The final flight test prior to a landing on the Moon was the mission of Apollo 10. Apollo 9 had demonstrated that the LM was flight rated for space travel. Due to several reasons including the need to test the communication systems and lunar rendezvous, Apollo 10 would journey to the Moon and perform descent, rendezvous and docking while in lunar orbit. In a nod to Charles Schultz's comic strip"Peanuts, the strip's two main characters and their use as mascots for the Manned Spaceflight Awareness Program, the crew of Thomas Stafford, John Young and Eugene Cernan would name their Command Module "Charlie Brown and the Lunar Module "Snoopy." Snoopy would descend to within 50,000 feet of the lunar surface and then return to Charlie Brown for the trip home. The flight, while being called a "Dress Rehearsal," was the accomplishment of another very difficult step to lunar landing.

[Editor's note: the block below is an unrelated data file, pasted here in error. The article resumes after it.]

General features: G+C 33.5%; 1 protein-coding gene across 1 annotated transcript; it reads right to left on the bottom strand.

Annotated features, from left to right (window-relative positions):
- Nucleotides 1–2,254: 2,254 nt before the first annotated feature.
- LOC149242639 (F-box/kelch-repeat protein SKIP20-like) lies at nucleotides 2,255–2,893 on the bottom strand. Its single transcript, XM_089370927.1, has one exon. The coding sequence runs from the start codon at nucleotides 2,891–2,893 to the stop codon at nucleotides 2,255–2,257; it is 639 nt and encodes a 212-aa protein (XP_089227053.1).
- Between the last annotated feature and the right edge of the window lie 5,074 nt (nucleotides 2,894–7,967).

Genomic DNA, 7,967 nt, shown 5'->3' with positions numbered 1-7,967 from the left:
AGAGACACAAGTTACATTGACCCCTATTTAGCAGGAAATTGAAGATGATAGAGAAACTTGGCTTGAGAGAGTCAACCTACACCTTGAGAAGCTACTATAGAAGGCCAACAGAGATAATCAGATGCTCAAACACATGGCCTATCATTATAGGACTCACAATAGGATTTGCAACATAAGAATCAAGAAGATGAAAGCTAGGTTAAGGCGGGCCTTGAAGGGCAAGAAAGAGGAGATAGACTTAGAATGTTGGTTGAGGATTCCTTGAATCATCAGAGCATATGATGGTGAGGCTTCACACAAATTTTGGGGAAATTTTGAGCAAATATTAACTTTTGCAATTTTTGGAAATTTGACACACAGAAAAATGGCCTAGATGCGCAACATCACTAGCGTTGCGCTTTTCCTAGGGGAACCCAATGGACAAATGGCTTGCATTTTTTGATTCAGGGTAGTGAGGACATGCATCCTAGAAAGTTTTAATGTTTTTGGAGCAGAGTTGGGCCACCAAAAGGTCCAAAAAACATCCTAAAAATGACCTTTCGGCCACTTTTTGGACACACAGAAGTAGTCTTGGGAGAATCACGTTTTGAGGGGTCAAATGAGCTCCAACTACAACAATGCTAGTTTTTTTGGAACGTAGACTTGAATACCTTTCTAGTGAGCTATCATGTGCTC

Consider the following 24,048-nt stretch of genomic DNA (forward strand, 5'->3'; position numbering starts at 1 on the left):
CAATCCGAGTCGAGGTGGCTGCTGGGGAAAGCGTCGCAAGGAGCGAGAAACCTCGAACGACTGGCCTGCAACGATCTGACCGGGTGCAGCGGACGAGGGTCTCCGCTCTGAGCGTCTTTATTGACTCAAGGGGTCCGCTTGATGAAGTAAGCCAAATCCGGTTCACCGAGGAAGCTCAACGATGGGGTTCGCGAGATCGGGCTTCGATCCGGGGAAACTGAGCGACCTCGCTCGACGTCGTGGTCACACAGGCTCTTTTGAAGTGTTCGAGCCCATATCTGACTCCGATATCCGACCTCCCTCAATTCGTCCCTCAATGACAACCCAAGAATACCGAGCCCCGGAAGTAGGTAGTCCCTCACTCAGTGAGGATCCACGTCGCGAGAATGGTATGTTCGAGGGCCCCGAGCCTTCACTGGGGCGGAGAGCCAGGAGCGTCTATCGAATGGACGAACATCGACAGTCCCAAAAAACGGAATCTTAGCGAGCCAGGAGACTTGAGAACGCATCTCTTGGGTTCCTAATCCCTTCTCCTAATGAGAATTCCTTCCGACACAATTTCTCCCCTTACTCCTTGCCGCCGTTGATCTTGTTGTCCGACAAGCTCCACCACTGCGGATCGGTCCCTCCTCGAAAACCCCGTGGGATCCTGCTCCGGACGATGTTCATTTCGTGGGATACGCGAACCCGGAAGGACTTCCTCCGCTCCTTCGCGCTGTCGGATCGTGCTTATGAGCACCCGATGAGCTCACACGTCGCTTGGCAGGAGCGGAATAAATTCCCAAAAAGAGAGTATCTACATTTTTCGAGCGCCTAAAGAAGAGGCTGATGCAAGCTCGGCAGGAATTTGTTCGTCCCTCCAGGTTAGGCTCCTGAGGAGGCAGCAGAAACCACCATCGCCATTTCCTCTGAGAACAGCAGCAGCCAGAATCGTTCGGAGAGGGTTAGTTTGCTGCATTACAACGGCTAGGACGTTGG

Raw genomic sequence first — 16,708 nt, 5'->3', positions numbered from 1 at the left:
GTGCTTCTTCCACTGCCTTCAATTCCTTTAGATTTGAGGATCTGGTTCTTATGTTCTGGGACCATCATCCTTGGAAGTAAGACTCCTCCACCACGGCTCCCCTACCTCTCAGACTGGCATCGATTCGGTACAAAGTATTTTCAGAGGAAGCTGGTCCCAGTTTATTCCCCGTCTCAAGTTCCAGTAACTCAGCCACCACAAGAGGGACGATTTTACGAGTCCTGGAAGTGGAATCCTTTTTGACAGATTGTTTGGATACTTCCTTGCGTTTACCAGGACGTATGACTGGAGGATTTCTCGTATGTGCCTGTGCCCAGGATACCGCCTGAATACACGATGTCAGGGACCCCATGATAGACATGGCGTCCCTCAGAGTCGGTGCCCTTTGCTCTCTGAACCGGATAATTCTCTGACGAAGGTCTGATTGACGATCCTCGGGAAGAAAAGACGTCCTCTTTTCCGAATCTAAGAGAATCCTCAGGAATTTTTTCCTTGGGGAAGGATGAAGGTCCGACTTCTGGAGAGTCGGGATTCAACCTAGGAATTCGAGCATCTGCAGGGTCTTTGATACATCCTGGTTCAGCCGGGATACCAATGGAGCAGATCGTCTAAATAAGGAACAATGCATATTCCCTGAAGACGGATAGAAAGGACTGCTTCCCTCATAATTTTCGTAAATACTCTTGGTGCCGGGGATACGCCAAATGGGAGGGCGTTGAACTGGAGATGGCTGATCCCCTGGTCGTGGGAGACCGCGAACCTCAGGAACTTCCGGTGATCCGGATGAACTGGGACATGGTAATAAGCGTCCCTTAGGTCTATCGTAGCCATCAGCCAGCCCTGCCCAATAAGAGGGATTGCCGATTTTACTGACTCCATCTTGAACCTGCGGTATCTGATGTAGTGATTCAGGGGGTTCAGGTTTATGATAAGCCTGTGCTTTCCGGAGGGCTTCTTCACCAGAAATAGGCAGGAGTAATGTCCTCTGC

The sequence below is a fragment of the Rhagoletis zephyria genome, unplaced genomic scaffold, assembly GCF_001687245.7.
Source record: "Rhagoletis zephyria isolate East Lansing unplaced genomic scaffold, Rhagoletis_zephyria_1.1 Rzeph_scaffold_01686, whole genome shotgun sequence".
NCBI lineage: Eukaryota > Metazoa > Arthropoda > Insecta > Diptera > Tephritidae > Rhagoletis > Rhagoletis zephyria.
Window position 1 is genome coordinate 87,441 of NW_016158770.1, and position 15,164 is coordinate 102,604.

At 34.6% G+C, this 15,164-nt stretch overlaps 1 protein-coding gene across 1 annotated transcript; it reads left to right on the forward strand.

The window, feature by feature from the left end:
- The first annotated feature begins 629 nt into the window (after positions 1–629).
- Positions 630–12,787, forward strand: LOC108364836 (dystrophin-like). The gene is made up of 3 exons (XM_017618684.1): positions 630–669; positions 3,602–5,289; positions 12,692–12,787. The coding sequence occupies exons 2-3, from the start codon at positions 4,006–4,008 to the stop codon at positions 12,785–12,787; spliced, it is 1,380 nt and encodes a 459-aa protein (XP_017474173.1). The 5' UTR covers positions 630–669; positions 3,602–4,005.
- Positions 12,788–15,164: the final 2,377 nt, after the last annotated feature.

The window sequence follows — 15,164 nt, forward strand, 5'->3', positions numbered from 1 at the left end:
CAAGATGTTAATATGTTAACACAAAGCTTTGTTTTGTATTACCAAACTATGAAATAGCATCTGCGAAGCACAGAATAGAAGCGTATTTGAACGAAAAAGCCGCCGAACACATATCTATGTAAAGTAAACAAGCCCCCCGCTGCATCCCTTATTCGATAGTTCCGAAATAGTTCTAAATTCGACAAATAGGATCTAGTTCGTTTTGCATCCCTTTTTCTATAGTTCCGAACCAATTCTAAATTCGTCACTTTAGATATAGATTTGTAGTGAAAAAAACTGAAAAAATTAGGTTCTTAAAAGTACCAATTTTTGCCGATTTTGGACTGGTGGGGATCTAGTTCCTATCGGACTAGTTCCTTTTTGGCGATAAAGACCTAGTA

The Apollo 10 flag presentation shows what lack of care can do to these displays over time. The prior owner, who received the flag during a presentation ceremony with the crew, framed and hung the display in his home in direct Floridian sunlight. The display seriously darkened over the decades. The signatures faded and the owner tried to redo the signatures with a Sharpie at some point during his ownership. In 2005, I showed Gene Cernan the flag display and the gentleman's presentation plaque that came with the display. Gene recognized the name and remembered the ceremony where the crew attended and presented flown flags to NASA support people who provided outstanding performances during the Apollo 10 mission.